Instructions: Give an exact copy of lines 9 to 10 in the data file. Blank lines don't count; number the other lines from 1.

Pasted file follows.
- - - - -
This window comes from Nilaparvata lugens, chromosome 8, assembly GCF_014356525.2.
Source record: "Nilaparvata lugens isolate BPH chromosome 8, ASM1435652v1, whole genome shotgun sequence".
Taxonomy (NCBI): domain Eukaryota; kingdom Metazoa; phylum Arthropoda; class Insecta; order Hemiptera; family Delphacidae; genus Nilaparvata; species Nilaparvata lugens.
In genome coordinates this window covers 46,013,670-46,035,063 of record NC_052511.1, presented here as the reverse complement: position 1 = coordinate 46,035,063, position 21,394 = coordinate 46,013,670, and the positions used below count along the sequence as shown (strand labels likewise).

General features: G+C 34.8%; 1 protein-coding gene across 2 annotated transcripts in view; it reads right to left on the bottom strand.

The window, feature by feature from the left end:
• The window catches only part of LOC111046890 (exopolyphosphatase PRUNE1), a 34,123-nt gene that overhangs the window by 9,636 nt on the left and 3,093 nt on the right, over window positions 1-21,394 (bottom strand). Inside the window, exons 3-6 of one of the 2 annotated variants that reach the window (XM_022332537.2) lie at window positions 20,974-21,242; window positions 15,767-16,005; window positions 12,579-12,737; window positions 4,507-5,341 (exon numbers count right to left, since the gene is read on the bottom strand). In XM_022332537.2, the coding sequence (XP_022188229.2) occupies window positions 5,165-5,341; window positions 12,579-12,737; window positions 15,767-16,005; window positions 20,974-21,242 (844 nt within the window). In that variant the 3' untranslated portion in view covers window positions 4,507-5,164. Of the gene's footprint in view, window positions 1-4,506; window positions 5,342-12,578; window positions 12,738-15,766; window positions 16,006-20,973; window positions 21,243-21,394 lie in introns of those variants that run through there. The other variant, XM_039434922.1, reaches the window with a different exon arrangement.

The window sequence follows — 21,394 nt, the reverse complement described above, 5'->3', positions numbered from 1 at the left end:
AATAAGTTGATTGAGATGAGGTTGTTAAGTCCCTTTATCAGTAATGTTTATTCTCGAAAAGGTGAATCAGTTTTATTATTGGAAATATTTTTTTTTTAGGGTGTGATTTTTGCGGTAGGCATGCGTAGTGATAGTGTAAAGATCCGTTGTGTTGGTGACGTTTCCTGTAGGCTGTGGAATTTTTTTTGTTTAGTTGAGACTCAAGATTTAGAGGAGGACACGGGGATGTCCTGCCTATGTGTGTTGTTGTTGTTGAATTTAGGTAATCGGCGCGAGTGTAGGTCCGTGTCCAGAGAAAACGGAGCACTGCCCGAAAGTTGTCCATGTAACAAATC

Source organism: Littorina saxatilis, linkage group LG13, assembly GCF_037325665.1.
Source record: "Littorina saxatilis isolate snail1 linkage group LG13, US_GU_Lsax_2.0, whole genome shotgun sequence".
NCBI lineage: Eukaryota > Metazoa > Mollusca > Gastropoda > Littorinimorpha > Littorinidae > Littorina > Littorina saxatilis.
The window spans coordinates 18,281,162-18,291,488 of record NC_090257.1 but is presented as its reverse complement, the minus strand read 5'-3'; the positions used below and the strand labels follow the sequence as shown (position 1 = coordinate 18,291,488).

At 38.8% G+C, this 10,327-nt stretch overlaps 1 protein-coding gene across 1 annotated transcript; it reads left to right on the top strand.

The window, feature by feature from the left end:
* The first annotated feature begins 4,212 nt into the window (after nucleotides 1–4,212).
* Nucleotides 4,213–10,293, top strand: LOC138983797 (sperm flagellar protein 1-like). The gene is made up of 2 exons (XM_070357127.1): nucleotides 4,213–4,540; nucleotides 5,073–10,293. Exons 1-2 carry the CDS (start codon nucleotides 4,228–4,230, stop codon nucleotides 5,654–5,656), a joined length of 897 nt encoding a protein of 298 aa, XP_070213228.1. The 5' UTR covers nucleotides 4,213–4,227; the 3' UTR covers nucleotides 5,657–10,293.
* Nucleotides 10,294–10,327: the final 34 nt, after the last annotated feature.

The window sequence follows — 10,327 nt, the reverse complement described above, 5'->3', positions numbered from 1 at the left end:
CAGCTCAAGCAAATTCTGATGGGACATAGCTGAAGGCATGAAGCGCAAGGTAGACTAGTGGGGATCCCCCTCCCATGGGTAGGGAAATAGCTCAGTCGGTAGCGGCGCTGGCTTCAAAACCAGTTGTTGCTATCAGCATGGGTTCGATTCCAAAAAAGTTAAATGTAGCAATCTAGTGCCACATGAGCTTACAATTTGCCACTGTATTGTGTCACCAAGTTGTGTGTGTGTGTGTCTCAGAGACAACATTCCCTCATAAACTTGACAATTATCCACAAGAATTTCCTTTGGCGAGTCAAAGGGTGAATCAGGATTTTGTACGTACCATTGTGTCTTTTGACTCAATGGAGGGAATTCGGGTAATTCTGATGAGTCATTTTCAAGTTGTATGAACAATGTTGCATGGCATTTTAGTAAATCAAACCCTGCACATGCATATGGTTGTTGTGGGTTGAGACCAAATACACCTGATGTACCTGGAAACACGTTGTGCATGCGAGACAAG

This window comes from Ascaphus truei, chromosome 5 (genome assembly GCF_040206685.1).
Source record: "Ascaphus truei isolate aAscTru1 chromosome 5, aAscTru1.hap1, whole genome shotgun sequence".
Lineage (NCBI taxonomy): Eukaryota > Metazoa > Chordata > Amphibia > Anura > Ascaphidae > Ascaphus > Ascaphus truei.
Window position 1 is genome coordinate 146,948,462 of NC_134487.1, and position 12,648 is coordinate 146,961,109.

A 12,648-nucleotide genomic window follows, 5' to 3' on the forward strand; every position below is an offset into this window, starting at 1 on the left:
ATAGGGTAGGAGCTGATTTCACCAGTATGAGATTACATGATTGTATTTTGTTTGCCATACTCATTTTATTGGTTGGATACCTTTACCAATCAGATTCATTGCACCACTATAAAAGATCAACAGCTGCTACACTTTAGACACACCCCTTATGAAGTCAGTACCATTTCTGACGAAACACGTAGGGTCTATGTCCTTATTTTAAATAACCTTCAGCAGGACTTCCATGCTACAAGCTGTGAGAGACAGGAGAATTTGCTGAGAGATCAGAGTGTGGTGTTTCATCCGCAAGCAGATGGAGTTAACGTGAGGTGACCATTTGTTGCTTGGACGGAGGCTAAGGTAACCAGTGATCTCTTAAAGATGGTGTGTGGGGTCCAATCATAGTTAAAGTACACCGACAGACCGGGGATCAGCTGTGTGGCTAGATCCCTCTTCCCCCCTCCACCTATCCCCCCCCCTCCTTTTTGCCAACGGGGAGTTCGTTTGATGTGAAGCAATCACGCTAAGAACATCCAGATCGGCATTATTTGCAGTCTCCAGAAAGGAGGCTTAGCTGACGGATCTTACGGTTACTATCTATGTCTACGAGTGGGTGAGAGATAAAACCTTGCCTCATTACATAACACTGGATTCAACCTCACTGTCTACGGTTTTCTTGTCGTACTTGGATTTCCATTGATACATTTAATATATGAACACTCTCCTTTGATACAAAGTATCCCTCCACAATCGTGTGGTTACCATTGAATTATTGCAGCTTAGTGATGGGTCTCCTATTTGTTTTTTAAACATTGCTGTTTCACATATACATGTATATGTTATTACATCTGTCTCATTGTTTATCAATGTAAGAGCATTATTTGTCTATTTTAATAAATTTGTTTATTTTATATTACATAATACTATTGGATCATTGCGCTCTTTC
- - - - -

AATAAGTTGATTGAGATGAGGTTGTTAAGTCCCTTTATCAGTAATGTTTATTCTCGAAAAGGTGAATCAGTTTTATTATTGGAAATATTTTTTTTTTAGGGTGTGATTTTTGCGGTAGGCATGCGTAGTGATAGTGTAAAGATCCGTTGTGTTGGTGACGTTTCCTGTAGGCTGTGGAATTTTTTTTGTTTAGTTGAGACTCAAGATTTAGAGGAGGACACGGGGATGTCCTGCCTATGTGTGTTGTTGTTGTTGAATTTAGGTAATCGGCGCGAGTGTAGGTCCGTGTCCAGAGAAAACGGAGCACTGCCCGAAAGTTGTCCATGTAACAAATC

Source organism: Littorina saxatilis, linkage group LG13, assembly GCF_037325665.1.